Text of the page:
It’s riskier to keep your errors to yourself

Rima Verma, newly qualified locum pharmacist caused quite a stir in a small conference room somewhere in Birmingham as she raised the subject of barriers to reporting dispensing errors in community pharmacy.


No one likes being in the wrong. As pharmacists, it can sometimes seem like the errors need to be focused on and blown out of proportion. In the UK we have been brought up in a just system where mistakes do not go unpunished so it is no wonder that pharmacists are reluctant to report errors on a national level due to fear of prosecution or punishment, or blame being placed, among other themes highlighted by Miss Verma.

Miss Verma concluded that these barriers to reporting could be overcome through the creation of an open and fair ‘just culture’ as well as having a clear, easy to use and access procedure in place –saving time, complications and lack of knowledge of reporting systems– would help increase the quantity of error reporting.

It was surprising to hear how little dispensing or other incidents are reported on a national level. According to Miss Verma approximately only 270 out of a possible 276,000 errors are actually reported. David Cousins from the NPSA revealed that there are a potential 12 million errors a year that could be reported and, distributed among 12,000 pharmacies; there is a possible 3 errors a day that could be reported.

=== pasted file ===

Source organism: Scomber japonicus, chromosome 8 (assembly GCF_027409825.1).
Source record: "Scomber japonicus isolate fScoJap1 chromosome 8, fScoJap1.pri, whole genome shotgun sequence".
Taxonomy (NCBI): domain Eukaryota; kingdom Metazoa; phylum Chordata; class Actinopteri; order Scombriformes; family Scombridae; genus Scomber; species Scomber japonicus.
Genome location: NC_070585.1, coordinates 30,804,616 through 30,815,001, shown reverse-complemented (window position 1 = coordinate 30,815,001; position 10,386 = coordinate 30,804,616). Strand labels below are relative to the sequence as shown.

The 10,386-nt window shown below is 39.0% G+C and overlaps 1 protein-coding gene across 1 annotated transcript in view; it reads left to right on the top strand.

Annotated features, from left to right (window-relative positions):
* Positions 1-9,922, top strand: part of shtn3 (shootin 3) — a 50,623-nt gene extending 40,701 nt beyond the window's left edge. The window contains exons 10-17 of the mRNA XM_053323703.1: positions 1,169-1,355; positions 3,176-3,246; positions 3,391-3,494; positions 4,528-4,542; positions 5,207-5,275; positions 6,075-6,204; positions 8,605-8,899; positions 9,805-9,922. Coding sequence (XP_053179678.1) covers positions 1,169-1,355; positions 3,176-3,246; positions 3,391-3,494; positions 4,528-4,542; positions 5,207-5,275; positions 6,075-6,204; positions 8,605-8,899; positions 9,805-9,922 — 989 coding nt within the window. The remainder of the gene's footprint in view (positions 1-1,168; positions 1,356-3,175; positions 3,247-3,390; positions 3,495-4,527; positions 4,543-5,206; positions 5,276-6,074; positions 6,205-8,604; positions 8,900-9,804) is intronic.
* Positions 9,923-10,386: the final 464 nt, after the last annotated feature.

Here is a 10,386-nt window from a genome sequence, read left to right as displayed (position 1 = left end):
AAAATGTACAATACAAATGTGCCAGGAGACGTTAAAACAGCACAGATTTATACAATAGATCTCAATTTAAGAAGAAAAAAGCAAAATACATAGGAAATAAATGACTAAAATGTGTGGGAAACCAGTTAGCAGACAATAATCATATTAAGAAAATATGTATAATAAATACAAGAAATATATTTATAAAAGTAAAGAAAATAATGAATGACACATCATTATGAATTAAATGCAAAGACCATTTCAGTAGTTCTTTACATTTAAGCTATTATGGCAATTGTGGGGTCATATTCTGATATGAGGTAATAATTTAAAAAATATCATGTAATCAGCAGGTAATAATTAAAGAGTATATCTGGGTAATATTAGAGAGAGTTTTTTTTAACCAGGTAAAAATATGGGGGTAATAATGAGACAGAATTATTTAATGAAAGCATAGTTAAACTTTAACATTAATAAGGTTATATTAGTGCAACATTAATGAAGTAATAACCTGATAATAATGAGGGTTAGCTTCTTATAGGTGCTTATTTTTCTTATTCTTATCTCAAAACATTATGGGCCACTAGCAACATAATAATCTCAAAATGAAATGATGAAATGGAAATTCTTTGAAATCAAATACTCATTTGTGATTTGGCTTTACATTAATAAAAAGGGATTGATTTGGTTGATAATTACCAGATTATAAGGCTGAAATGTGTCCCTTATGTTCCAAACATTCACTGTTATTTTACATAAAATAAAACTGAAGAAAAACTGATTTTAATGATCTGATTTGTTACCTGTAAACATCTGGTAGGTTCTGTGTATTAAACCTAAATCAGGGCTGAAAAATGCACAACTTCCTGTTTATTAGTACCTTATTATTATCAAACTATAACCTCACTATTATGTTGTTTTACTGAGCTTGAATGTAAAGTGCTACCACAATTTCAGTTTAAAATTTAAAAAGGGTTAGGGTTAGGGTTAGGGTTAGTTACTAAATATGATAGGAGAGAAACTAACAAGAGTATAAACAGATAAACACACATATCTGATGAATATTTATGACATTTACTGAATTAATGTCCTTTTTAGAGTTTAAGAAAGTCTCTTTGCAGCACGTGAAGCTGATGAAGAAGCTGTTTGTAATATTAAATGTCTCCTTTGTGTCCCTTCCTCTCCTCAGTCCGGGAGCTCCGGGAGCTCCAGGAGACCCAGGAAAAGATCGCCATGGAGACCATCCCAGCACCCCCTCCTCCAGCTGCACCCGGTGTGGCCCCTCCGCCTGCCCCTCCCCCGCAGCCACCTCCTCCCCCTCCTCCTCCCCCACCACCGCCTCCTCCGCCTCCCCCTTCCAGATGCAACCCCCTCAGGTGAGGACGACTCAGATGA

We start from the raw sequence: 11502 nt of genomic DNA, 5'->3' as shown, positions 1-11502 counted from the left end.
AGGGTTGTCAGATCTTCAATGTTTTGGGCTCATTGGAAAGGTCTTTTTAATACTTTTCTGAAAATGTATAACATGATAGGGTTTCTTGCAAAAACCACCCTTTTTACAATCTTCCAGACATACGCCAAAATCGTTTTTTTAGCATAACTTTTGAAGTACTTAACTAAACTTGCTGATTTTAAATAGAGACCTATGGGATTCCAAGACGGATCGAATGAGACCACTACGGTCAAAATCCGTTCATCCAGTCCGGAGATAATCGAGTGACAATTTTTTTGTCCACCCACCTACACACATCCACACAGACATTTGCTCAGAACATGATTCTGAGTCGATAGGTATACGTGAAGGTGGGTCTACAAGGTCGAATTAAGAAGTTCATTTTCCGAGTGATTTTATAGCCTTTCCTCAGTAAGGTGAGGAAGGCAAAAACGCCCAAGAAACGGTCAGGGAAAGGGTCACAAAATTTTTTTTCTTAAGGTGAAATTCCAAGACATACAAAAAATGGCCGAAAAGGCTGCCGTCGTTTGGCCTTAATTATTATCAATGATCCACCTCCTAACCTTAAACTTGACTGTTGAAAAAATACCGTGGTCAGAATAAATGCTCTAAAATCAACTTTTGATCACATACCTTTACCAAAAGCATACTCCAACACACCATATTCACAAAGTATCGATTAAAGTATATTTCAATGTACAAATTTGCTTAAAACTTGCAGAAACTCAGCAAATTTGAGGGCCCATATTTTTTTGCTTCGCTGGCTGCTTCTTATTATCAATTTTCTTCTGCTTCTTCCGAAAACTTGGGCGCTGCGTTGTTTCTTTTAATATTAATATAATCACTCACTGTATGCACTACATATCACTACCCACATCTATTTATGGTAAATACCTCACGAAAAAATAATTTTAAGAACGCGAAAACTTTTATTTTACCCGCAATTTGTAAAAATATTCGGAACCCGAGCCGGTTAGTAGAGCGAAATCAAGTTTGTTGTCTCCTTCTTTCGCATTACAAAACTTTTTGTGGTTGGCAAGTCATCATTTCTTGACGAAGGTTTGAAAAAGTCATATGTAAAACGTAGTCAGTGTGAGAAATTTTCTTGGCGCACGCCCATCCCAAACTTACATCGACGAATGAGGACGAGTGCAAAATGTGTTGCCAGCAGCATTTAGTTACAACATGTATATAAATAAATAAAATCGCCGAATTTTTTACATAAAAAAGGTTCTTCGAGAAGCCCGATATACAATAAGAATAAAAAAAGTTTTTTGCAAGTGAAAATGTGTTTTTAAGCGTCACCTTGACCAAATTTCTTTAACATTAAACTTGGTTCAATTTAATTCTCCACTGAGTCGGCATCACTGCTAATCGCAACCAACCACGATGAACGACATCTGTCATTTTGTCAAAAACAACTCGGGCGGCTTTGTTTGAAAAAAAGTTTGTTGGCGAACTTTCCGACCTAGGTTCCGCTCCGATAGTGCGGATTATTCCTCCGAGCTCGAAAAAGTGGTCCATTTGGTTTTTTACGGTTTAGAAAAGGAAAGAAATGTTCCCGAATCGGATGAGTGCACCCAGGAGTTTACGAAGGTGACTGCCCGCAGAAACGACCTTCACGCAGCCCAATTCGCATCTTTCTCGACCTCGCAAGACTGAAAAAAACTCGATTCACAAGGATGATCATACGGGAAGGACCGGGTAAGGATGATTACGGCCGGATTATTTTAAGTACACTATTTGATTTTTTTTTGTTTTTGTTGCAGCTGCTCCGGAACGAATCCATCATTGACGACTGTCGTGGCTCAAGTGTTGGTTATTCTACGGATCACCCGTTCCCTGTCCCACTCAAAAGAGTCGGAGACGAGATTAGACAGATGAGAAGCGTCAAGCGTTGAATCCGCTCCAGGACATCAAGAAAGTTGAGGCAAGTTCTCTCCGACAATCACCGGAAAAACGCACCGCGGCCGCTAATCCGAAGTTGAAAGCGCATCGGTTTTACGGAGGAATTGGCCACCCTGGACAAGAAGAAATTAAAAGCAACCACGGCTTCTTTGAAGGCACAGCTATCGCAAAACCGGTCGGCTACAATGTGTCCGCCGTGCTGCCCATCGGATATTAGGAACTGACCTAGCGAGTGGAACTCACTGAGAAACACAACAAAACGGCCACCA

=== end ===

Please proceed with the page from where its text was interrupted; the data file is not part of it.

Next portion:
But what about prosecution?

“These are myths” says Mr Cousins, who gave an interesting explanation that no error that has ever been anonymously reported to the NPSA has ever resulted in prosecution. Often, prosecution is a result of family or carers complaining about the medication error about their loved one, not the pharmacist’s report.

Prosecution, maybe not, but Pharmacists can still lose their jobs, raised a representative of the Pharmacist’s Defence Association. He added that “breaching of an SOP” can be enough grounds for an employee to be dismissed, an unsolved issue of why a barrier to local reporting of errors might remain.

We all know that human error is inevitable and the sooner this is accepted the better. ‘Getting rid of the person doesn’t get rid of the problem’, another PDA representative added. Mr Cousins was keen to emphasise how much increased reporting would dramatically help to improve guidelines as well as safety in using specific drugs as he says; “It’s far riskier keeping your incidents to yourself”.


By Deborah Atkins


Last updated
The Pharmaceutical Journal, It’s riskier to keep your errors to yourself;Online:DOI:10.1211/PJ.2012.11106415

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